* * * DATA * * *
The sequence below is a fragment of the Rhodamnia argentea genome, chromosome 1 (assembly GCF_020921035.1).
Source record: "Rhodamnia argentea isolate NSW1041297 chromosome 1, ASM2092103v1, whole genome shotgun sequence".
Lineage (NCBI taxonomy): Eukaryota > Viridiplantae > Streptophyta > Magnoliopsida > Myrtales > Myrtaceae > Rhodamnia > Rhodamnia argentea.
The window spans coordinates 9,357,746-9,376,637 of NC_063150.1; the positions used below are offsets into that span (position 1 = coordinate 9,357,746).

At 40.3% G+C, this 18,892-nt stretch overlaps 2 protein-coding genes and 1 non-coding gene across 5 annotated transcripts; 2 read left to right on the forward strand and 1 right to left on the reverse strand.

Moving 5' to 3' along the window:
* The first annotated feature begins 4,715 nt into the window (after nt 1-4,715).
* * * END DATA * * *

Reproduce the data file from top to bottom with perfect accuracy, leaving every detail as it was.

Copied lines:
The sequence below is a fragment of the Rhodamnia argentea genome, chromosome 1 (assembly GCF_020921035.1).
Source record: "Rhodamnia argentea isolate NSW1041297 chromosome 1, ASM2092103v1, whole genome shotgun sequence".
Lineage (NCBI taxonomy): Eukaryota > Viridiplantae > Streptophyta > Magnoliopsida > Myrtales > Myrtaceae > Rhodamnia > Rhodamnia argentea.
The window spans coordinates 9,357,746-9,376,637 of NC_063150.1; the positions used below are offsets into that span (position 1 = coordinate 9,357,746).

At 40.3% G+C, this 18,892-nt stretch overlaps 2 protein-coding genes and 1 non-coding gene across 5 annotated transcripts; 2 read left to right on the forward strand and 1 right to left on the reverse strand.

Moving 5' to 3' along the window:
* The first annotated feature begins 4,715 nt into the window (after nt 1-4,715).